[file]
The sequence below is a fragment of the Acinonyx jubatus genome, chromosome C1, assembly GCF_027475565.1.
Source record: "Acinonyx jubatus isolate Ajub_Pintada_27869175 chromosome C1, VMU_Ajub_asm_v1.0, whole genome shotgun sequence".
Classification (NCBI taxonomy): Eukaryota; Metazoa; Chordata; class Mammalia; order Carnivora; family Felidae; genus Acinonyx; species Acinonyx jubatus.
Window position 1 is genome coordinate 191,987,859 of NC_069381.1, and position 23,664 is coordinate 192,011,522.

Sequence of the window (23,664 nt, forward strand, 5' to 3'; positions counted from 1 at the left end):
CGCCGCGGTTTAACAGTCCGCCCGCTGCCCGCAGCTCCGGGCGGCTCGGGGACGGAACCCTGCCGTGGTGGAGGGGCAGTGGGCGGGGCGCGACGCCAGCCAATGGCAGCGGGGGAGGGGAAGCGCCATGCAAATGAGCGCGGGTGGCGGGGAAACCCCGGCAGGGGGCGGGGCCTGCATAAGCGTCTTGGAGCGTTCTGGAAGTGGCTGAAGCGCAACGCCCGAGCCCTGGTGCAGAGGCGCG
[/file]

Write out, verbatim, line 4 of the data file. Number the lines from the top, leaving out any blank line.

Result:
Window position 1 is genome coordinate 191,987,859 of NC_069381.1, and position 23,664 is coordinate 192,011,522.